Tag Archive for: Regulations

Thanks to Supply Management website for drawing my attention to a new e-book, which is a  collection of chapters from different academics and researchers, all around the theme of public procurement in times of emergency.

Procurement in focus – Rules, Discretion and Emergencies is published by the Centre for Economic Policy Research (CEPR), a network of over 1600 research economists based mainly in European universities, and it is edited by Oriana Bandiera, Erica Bosio and Giancarlo Spagnolo. It can be downloaded here (free of charge).

It is somewhat academic in nature, as you might expect, but it has interesting and useful commentary on issues related to emergencies and corruption – and indeed more general insight into public procurement issues. The chapter on procurement competence, for instance, applies more widely than simply during a crisis.

The authors start by defining this “problem” with public procurement.

The procurement of public goods and services is a textbook example of moral hazard: an agent buys goods that he does not use with money he does not own. The agent’s goal is typically set to achieve ‘value for money’ for the taxpayer, but value for money is hard to measure and often not entirely under the control of the agent. The latter makes the contract between the state and its procurement agents incomplete and, for economists, very interesting.

This issue of moral hazard and “agency” leads to a fundamental issue with public procurement. As the authors say:

The core theme that runs through the book is the fundamental tension between rules and discretion. Rules limit agents’ ability to pursue their private interests at the expense of the taxpayers, but discretion allows them to use their knowledge of the context and react quickly to unforeseen changes. 

During the pandemic, and at other times of disaster or emergency, procurement regulations are often suspended or more flexible approaches are allowed. That increases the speed and flexibility with which important procurement activities can be delivered, but it also increases the chance of fraud, corruption and waste. How to balance those two aspects is tricky, to say the least, as the furore in the UK over PPE procurement last year has shown.

There is no doubt that buyers had to move quickly to save lives; but did that speed and lack of process regulation allow corruption or at best “cronyism” to thrive? It certainly did cost the UK taxpayer billions, as more PPE than was really needed was bought, at hugely inflated prices compared to those that were usual in the steady-state market.   

From a Bad Buying viewpoint, corruption is often hard to identify and therefore hard to measure in an academically rigorous way.  So researchers generally use “proxy measures” – for example, looking at the number of contracts awarded without competition, single bidding situations, or very short deadlines for bids. Clearly, we saw more of this behaviour during the first emergency period of the pandemic. However, in some cases, emergency procedures are still in place, and the book questions why this continued higher risk of corruption is being allowed to continue now, given that in most cases, supply is no longer quite so emergency in nature.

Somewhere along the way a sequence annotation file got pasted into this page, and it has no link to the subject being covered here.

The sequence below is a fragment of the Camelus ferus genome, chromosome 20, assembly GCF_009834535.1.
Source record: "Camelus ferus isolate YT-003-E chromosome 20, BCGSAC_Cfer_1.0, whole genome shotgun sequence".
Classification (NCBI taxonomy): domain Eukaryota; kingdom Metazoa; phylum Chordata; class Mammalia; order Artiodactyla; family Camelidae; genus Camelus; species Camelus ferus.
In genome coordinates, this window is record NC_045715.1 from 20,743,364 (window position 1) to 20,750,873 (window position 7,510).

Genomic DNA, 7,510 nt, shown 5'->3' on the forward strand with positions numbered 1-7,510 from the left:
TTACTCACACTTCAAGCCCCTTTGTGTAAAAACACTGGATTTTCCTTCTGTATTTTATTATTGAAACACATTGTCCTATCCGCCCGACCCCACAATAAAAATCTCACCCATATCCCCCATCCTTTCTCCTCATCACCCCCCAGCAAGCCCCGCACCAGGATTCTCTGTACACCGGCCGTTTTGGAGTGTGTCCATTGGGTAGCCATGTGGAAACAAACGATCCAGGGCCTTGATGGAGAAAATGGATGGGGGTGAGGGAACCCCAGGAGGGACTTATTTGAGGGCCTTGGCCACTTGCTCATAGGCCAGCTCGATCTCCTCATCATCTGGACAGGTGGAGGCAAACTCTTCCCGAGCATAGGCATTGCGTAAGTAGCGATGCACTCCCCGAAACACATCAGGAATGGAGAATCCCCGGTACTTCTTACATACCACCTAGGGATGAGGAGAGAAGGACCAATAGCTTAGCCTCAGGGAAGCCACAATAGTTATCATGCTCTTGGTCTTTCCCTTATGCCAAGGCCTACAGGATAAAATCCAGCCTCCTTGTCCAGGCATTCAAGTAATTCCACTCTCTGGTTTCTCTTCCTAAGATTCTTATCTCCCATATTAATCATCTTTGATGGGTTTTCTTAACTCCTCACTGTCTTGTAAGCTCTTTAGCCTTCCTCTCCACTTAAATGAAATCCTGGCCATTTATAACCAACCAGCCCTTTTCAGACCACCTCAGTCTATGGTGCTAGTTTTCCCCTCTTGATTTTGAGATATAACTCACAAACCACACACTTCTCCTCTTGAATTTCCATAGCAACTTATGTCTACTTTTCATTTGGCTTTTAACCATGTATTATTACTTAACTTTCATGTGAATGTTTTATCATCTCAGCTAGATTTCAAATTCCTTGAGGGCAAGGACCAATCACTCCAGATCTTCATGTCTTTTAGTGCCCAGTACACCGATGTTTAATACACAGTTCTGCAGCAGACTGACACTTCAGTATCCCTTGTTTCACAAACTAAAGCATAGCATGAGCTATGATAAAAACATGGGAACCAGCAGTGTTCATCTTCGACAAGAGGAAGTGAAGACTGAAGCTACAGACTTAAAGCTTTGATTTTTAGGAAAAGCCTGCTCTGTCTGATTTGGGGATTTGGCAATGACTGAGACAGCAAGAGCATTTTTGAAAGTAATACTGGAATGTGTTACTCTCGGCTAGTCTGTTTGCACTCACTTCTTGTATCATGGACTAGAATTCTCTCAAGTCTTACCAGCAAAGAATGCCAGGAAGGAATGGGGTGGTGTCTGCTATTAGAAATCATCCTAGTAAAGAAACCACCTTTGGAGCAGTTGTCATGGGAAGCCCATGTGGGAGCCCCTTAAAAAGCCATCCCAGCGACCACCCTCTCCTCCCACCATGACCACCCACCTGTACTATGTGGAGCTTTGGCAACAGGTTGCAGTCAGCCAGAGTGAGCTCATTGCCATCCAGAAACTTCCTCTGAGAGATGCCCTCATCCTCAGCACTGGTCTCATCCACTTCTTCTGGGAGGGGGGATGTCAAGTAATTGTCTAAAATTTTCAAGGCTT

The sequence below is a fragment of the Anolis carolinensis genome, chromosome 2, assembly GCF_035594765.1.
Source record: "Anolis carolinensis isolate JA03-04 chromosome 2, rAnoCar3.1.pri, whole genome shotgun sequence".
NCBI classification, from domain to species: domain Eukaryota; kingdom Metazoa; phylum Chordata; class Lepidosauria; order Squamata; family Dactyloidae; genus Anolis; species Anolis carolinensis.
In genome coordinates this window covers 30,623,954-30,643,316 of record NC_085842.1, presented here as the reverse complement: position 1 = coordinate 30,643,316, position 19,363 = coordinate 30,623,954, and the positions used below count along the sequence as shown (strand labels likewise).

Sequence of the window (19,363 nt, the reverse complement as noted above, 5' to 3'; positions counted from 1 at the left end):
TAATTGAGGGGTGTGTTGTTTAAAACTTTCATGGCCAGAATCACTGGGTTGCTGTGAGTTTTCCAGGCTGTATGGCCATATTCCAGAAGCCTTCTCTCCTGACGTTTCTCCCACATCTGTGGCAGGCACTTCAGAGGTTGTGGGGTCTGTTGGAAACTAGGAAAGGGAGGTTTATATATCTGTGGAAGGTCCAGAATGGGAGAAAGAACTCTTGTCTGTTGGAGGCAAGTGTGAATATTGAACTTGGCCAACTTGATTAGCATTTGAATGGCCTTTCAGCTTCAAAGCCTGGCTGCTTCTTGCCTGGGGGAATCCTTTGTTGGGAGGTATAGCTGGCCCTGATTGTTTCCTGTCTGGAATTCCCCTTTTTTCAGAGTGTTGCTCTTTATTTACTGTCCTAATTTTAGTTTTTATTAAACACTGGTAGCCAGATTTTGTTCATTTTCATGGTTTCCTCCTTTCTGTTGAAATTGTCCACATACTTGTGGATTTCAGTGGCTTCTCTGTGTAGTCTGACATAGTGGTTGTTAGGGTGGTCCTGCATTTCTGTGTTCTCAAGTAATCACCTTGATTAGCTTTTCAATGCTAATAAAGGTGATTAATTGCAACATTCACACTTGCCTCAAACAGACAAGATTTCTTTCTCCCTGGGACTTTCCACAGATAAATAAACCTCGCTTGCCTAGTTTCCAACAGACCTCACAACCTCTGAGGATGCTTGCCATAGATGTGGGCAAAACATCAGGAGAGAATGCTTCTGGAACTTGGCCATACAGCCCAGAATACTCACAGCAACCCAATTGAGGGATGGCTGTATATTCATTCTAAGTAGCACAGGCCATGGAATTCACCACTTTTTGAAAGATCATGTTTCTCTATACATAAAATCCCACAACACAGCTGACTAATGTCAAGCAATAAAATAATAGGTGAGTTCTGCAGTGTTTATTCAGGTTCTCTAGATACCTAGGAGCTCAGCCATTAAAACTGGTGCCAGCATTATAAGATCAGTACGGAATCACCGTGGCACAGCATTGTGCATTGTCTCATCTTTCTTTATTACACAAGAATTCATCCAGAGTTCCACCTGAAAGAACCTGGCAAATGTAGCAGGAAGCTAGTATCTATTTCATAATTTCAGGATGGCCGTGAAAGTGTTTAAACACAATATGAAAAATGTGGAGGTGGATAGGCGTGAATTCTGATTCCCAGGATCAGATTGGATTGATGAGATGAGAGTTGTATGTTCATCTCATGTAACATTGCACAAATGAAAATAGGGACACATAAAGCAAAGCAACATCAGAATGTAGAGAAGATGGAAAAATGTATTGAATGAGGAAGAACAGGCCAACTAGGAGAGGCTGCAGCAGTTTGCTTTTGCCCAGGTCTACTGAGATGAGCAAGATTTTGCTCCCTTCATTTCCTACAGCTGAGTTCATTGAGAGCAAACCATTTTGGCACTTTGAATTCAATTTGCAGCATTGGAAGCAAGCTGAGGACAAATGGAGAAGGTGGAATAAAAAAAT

The chapter by Mihaly Fazekas, Shrey Nishchal and Tina Soreide, titled “Public procurement under and after emergencies” is particularly relevant to what we have seen in the last 18 months or so. It acknowledges that procurement must be handled differently in times of emergency, and makes these sensible recommendations:

  • Preparations for emergency situations should include defining crisis-ready contracting procedures, outlining fundamental principles of crisis response, putting in place effective ex post controls and setting out a risk-based sanctions framework. Controls should be targeted at high-risk procurement without disruptive, wide ranging monitoring frameworks.
  • Monitoring and controls are best reoriented towards outputs and results rather than procedural correctness because deviations from standard open tendering processes (e.g. short advertisements) are unavoidable in times of crisis (Fazekas and Sanchez 2021).
  • Strengthening non-bureaucratic controls of public procurement outcomes may counter-balance loosened ex ante procedural checks. For example, greater attention from civil society and the media may contribute to stronger political accountability, which is likely to increase the cost of corruption in emergency spending.
  • While many of the corruption risks in emergency procurement are hard to avoid and control, ringfencing emergency rules both in time and by market is crucial. Obviously, if emergency spending is needed in healthcare, there is little justification for relaxing the rules for building football stadiums, for instance.

Much of the book is well worth reading for anyone interested in the fundamental principles and issues of public procurement. It is also very relevant at a time when the UK is putting together its new post-EU public procurement regulations – and we hope to feature more discussion around that here shortly too.  

Emergencies | Regulations | Academic